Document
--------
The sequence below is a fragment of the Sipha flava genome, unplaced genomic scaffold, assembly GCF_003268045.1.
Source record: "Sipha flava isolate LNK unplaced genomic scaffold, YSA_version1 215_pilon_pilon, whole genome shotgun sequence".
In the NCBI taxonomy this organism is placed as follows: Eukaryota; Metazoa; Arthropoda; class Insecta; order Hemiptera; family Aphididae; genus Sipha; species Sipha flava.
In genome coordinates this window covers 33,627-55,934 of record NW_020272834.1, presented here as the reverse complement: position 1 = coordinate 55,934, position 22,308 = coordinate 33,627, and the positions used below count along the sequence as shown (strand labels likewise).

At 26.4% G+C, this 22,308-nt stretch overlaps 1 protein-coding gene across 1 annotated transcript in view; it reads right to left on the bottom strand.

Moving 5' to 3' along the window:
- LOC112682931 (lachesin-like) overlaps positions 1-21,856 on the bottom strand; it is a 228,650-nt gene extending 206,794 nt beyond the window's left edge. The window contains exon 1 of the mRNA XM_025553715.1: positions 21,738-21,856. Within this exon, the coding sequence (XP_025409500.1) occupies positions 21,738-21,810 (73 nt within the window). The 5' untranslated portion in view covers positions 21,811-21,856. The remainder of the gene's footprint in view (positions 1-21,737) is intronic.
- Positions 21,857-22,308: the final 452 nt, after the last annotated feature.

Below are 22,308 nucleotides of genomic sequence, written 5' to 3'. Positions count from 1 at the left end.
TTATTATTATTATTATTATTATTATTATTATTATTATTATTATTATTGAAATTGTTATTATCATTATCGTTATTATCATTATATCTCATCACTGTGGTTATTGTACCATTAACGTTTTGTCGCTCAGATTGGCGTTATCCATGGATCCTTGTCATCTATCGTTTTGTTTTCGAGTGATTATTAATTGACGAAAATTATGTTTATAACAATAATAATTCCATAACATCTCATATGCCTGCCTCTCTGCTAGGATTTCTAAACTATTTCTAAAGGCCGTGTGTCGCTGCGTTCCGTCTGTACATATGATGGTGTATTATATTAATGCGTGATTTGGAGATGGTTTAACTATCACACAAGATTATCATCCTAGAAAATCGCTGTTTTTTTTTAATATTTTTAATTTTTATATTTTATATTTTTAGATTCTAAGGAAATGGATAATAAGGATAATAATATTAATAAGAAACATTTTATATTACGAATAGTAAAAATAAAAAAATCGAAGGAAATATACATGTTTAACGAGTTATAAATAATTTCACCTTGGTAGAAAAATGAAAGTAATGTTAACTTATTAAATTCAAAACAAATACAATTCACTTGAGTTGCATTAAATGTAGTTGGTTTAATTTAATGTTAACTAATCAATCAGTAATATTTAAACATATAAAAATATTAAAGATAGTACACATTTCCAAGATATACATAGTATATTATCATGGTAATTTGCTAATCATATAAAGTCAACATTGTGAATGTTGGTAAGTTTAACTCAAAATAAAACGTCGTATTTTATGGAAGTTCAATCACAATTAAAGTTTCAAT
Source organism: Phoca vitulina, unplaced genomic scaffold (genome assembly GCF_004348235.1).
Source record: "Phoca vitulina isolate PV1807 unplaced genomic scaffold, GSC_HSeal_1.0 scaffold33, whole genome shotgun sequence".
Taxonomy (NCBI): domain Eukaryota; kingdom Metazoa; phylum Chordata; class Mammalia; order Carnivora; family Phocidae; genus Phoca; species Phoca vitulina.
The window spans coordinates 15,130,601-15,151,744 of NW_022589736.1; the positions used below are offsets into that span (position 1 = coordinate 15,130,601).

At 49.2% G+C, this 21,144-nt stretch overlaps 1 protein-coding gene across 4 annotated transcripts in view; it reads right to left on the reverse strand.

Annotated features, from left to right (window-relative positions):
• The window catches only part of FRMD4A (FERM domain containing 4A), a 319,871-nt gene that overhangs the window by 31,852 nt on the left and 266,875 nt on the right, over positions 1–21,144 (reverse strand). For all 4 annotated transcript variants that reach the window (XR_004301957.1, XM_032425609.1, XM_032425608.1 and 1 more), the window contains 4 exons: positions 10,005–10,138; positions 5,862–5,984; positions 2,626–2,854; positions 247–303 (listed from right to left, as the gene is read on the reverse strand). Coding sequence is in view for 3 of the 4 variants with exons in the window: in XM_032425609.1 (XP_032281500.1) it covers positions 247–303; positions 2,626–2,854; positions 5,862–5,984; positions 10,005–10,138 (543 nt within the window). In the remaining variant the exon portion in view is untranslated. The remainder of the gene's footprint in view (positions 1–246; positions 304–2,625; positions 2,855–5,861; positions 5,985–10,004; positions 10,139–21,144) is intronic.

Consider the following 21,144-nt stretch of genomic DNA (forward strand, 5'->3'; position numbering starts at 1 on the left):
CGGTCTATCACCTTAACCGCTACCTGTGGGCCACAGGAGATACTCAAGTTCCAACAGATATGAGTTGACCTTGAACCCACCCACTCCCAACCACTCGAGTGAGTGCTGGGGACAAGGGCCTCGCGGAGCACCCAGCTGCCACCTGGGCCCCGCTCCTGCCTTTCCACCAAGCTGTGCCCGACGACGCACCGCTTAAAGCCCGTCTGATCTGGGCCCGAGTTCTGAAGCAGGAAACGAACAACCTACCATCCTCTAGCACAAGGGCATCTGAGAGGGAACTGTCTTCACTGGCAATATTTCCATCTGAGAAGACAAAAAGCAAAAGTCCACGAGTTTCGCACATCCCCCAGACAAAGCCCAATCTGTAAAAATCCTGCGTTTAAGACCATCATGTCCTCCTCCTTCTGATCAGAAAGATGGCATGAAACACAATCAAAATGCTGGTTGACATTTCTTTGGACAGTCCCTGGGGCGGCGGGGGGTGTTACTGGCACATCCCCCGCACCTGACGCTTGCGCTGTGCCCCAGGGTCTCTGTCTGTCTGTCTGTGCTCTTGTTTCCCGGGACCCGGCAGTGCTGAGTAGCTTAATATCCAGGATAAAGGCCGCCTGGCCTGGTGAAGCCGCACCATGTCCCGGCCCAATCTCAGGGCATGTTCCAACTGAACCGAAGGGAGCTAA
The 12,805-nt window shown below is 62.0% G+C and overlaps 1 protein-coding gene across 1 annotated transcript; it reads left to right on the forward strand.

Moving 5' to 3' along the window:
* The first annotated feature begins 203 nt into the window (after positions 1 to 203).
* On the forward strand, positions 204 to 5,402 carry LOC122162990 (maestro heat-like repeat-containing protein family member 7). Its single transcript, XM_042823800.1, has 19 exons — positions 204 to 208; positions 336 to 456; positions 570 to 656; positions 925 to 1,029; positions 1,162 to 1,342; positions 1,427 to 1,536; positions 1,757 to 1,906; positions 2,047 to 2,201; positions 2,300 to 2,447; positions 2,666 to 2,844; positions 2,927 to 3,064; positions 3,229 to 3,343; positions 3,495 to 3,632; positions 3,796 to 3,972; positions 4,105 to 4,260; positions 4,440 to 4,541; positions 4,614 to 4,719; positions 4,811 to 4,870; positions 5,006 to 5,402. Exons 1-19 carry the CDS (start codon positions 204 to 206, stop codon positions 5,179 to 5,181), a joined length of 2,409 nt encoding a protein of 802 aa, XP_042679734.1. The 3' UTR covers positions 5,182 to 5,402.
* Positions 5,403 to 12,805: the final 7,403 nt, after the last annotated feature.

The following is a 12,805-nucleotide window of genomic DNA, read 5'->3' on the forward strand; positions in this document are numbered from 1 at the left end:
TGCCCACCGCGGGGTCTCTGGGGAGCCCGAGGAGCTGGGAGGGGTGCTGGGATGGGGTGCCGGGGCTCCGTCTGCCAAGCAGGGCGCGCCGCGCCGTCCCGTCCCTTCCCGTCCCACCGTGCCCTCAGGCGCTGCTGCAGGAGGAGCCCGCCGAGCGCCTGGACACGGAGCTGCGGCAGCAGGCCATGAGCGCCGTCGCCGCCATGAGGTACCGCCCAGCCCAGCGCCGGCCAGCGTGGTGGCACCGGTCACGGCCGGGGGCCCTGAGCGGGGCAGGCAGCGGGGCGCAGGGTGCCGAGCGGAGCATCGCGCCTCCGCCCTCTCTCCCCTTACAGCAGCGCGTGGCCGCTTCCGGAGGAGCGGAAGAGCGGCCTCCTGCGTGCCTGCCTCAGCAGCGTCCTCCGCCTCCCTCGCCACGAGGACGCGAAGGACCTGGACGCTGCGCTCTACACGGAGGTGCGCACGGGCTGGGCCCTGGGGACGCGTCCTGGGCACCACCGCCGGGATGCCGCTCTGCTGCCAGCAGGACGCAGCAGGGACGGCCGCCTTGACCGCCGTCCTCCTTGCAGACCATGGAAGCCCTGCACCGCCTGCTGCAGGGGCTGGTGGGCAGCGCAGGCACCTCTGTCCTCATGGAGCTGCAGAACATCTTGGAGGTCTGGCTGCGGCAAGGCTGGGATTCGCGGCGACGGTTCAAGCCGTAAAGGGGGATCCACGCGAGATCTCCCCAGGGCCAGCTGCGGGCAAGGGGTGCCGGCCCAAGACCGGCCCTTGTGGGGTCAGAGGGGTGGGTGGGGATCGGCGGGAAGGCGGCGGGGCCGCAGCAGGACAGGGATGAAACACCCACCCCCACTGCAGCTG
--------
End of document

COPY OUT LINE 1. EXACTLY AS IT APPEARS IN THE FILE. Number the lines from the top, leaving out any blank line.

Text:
The sequence below is a fragment of the Sipha flava genome, unplaced genomic scaffold, assembly GCF_003268045.1.